So that was the title I was tempted to throw on the recent post over at OCWBlog. It seemed impolitic over there, but if you are stopping by here, you know me and the spirit it’s offered in.
The heart of the OCWBlog post is this graph:
I’ve been frankly a little surprised, since signing on at OCWC, at the rift between the edubloggers and the OCW community. A lot of edubloggers seem to think that people in the OCW community just don’t get the larger picture. And a lot of people in the OCW community think the edubloggers talk too much and produce too little.
I can say with confidence that both of those perceptions are completely wrong. The edubloggers I know have slogged long and hard to get real things done. And people in the OCW community don’t claim OCW is the be-all/end-all of open education. Sometimes dedication to an idea requires analysis, sometimes just blood, sweat, and tears. The people I have met doing OCW implementations at their institutions are some of the brightest, most self-analytical, big picture people I have had the pleasure of knowing — they’ve just decided, for the moment, to channel that energy into production and institutional change.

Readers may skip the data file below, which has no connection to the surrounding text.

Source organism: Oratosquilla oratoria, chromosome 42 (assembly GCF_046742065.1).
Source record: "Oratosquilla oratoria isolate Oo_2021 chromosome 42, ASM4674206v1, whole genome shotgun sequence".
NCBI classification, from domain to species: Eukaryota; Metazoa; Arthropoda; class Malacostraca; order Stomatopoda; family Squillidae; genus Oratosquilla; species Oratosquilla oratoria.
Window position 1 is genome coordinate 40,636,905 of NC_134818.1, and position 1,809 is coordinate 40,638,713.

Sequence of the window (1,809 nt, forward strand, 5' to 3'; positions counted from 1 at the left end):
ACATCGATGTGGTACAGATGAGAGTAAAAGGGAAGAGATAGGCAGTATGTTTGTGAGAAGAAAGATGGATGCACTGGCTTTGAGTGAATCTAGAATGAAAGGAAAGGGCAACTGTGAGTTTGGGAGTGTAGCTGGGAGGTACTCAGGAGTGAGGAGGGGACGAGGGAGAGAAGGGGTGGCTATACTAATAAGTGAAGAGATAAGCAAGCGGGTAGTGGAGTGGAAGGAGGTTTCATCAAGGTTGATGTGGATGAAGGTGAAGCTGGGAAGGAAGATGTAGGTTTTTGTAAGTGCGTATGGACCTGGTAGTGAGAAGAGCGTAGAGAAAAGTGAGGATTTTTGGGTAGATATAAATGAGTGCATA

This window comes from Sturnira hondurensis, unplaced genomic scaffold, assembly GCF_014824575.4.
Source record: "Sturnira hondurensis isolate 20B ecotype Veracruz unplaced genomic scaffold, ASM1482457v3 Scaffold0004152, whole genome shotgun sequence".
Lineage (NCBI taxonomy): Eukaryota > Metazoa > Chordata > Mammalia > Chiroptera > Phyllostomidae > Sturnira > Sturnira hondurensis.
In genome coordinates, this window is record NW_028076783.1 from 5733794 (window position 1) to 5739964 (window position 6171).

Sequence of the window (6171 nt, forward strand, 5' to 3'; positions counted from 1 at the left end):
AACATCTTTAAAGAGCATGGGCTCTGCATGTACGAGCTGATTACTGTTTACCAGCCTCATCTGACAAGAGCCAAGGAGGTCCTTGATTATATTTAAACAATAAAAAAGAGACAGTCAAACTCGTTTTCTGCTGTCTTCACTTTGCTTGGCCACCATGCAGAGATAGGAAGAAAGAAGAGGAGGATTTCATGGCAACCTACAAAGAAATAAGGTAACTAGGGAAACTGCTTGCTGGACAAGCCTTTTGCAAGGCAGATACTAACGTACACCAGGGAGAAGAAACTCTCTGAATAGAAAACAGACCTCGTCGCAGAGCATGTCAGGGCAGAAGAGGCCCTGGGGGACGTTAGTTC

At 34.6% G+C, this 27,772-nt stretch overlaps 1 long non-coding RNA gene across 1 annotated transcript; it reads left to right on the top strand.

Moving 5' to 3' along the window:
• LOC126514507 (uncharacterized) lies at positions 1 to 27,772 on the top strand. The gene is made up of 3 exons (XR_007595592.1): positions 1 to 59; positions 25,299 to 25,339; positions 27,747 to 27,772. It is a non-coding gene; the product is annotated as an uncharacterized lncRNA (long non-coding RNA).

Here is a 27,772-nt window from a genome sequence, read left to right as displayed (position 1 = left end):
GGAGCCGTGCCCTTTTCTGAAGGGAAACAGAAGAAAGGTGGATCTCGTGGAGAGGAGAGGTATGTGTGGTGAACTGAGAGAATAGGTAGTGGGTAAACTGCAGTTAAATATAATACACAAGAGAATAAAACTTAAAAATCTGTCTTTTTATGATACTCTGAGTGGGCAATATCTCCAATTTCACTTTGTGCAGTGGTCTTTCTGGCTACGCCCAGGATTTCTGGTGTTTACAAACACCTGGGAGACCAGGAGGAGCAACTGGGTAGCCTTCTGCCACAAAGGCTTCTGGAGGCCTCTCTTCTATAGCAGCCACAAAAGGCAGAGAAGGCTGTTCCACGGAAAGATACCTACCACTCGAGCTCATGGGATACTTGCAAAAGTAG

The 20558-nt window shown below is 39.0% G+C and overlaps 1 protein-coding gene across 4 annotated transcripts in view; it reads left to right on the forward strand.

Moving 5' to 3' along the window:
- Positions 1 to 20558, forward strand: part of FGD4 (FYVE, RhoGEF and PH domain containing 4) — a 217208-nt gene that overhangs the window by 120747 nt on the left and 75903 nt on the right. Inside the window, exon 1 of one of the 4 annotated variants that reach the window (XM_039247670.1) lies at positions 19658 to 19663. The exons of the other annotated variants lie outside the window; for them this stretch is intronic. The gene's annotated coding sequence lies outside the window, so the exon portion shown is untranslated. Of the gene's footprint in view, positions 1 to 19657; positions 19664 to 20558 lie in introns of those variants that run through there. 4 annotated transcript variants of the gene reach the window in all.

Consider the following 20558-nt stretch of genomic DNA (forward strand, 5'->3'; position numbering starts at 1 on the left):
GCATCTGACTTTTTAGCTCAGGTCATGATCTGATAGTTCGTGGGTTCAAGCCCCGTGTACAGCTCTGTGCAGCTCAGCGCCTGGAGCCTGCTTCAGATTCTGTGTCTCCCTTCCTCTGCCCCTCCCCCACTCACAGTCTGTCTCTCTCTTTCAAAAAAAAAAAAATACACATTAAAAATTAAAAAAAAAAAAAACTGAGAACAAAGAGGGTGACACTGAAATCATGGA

And yes, some people are great at the grassroots piece, some are great at the institutional piece. But we’re insane if we believe that only the grassroots piece of that equation is producing “real change”. Which is what I’ve been hearing lately, in exactly those terms, in twitters, blogs, the comments on blogs (particularly the comments, actually), and emails.
As the graph shows, that claim is probably verifiably false. Most of that big swath of red there is not grant-funded, most of that red swath does not represent rich institutions, and most of it represents initiatives committed to continuing even in the face of this economic downturn. And all of it is accomplished by people who turned at least part of their attention to aligning the institution with open education goals.
If that’s not real change, what is?
We’re lucky, as a movement, to have people approaching this issue from both the bottom-up and top-down. In my experience it’s the combination of those two approaches that gets change done. So let’s rejoice in that, and not see it as a burden.